State Rep. Jim Keffer and his staff were still digesting Tuesday specific implications of the actions of the 80th Texas Legislature, but study wasn’t needed on the topic of Texas Parks and Wildlife appropriations.

“Fortunately, we were able to produce a parks and wildlife bill at the end,” Keffer said from Austin Tuesday afternoon. “It took a lot of hard work, and it was very, very complex. It goes to show how difficult passing legislation can be, even when everyone from the governor on down has agreed to it.”

Keffer said from a policy standpoint, the legislative session was a good one, as it did pass a budget that didn’t spend all the state’s anticipated revenue and tweaked the school property tax bill.

“That’s very important,” Keffer said. “We were trying to look down the the road.”

The legislature was required by law to close on Monday, and the House of Representatives worked up to the cutoff.

Brad Locker of Brownwood, a member of the State Parks Advisory Committee, told officials with the Brownwood Area Chamber of Commerce in an e-mail copied to the Bulletin that state parks received $156 million after lawmakers were asked to appropriate $170 million.

“In the game of legislative politics, that is a pretty good outcome,” Locker wrote. “Matter of fact, it is a great outcome, the result of which will begin to turn our Texas parks system around, so that our kids and grandkids will have something to enjoy and be proud of.”

Locker expressed his appreciation to Keffer and to George L. Bristol, president of the Texas Coalition for Conservation in Austin, for their efforts.

“The two main points of this is, first, we raised awareness,” Bristol said in a telephone interview Tuesday. “The people got it and the legislators got it. And even though we didn’t get everything the committee recommended, we did get $156 million, which for the first time for a major funding push in 17 to 18 years, that will get you in the hall of fame.”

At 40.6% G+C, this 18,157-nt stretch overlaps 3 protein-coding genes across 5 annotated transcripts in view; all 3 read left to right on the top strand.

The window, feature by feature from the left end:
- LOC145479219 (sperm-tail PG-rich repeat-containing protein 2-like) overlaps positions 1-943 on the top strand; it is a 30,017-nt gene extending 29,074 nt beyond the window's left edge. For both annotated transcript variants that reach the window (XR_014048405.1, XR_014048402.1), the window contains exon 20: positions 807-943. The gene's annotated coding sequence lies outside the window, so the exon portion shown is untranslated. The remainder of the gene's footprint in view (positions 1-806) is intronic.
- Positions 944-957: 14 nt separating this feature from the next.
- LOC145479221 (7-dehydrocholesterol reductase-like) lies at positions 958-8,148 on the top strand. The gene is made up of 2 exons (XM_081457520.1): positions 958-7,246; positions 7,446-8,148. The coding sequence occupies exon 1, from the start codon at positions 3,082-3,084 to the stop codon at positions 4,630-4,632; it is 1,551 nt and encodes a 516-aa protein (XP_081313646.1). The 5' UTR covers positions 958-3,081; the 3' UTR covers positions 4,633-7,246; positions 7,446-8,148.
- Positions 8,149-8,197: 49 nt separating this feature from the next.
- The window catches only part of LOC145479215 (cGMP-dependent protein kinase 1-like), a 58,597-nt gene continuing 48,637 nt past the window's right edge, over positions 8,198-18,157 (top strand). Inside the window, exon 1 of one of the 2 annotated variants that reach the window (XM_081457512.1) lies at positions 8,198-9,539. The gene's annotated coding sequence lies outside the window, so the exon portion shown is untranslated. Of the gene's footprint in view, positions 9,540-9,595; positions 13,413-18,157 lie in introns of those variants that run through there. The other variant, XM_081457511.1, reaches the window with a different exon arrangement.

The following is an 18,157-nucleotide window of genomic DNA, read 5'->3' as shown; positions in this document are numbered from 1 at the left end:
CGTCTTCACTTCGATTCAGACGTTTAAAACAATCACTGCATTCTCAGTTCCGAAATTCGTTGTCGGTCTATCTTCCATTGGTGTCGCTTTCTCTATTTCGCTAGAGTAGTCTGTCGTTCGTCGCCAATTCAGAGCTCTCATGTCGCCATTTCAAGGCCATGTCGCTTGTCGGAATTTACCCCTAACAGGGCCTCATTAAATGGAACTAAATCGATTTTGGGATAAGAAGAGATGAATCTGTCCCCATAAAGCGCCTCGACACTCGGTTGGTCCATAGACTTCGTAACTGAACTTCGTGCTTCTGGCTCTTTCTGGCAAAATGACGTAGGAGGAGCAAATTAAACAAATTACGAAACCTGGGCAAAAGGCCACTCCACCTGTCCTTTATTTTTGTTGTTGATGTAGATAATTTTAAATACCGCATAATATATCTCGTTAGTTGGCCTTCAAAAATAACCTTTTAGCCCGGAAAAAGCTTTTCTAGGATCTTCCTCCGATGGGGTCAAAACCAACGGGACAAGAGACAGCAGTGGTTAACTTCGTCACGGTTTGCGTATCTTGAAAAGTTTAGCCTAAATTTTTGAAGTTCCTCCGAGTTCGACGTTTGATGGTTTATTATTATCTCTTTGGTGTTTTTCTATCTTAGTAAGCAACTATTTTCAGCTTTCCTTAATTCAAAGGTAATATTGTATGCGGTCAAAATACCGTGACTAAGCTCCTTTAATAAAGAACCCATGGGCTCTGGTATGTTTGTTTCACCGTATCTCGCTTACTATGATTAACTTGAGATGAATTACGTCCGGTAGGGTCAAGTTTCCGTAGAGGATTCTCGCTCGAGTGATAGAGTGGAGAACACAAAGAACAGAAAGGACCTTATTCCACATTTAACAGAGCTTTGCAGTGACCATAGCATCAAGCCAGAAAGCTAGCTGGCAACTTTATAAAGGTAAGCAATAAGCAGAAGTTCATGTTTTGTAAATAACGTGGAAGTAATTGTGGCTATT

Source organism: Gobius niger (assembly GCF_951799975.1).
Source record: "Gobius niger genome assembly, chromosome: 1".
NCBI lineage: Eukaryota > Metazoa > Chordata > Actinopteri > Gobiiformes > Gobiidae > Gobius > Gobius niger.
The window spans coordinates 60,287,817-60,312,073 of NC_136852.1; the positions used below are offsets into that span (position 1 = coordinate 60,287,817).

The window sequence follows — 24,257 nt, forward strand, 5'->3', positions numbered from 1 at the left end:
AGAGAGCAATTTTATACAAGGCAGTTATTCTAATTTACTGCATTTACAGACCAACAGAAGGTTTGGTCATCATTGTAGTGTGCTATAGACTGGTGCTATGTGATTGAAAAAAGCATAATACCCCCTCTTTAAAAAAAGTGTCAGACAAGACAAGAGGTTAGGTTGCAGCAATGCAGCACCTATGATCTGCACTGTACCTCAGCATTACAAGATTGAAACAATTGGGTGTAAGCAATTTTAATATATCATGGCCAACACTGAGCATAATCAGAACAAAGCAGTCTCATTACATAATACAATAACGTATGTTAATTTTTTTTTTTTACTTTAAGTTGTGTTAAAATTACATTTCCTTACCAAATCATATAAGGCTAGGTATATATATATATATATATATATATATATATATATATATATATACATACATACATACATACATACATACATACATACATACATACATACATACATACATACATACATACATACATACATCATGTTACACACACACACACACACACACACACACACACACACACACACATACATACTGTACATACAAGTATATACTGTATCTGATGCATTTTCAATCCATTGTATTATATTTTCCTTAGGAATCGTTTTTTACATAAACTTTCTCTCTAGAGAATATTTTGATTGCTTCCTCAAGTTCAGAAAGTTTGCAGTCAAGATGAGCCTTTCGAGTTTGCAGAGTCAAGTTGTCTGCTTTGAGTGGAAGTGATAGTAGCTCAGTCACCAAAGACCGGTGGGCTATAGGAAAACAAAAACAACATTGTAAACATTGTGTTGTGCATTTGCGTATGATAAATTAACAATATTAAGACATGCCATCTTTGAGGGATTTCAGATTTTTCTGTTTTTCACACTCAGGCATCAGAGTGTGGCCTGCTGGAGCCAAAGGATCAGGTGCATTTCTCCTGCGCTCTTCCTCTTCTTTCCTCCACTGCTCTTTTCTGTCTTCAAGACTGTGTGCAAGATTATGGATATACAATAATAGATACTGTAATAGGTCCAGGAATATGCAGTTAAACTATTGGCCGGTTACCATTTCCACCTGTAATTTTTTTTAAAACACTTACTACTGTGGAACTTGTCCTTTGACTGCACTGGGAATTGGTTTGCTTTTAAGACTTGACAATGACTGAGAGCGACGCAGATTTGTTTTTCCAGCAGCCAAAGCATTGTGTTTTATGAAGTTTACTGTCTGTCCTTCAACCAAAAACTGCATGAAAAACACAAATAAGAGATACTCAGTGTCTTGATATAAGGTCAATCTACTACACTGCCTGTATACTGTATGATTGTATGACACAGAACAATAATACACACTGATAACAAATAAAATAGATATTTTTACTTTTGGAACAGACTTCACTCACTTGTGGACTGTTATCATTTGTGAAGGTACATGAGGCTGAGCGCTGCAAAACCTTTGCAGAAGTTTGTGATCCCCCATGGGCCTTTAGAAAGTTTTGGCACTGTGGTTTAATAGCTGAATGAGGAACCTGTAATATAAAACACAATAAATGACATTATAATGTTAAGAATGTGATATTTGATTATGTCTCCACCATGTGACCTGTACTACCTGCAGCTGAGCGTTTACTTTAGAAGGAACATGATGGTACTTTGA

Bristol said in the legislative session two years from now, parks supporters will be seeking the same kind of funding again.

“But the bar is raised,” he added. “This is a very good starting point. It’s not the cure-all, because this is really a 10-year effort to bring the parks back to where they need to be. And even then, it will take funds to maintain them, to grow and to serve new markets. You always have to systematically keep repairing things. But if you continue to do that, you don’t fall into the situation we have now that only costs taxpayers more money. I’m confident the legislature understands that. And let me say your representative, Jim Keffer, signed on early for the parks in 2005 and has kept with it.”

Bristol said more than 200 organizations, cities, counties and chambers of commerce along with numerous hunting, fishing and outdoors enthusiasts were involved in contacting their legislators.

He said flaws in the legislation include a reduced amount for land acquisition and development. Also, the part of the major repairs funding is in a bond package that must be taken to the voters in November. He said it should have been on a pay-as-you-go basis, or the legislature should have authorized the entire $250 million in a bond as recommended as the State Parks Advisory Committee.

Mike Krahn, superintendent of the Lake Brownwood State Park, could not be reached for comment Tuesday.

“I’m very glad it’s over,” Keffer said of the 80th Texas Legislature. “It will be good to get back home, to get back to reality. Overall, though, policy-wise, it was a very good session…

“An historic cancer bill was passed, and I’m proud to be its author. The people will be looking at a constitutional amendment this November.” Voters will decide whether the state can borrow up to $3 billion to attract and fund cancer research projects in the state.

Keffer said House members’ efforts to take a vote to vacate the position of speaker of the house created additional stress in the closing days of the session. It complicated the legislative process as Speaker Tom Craddick blocked lawmakers’ attempts to work together, separating them to avoid having such a vote materialize.

“It was something that was out of the ordinary,” Keffer said.

Keffer was the first House member to announce he plans to challenge Craddick, but others have since also filed their candidacies.

“Today is the first day of that effort,” Keffer said.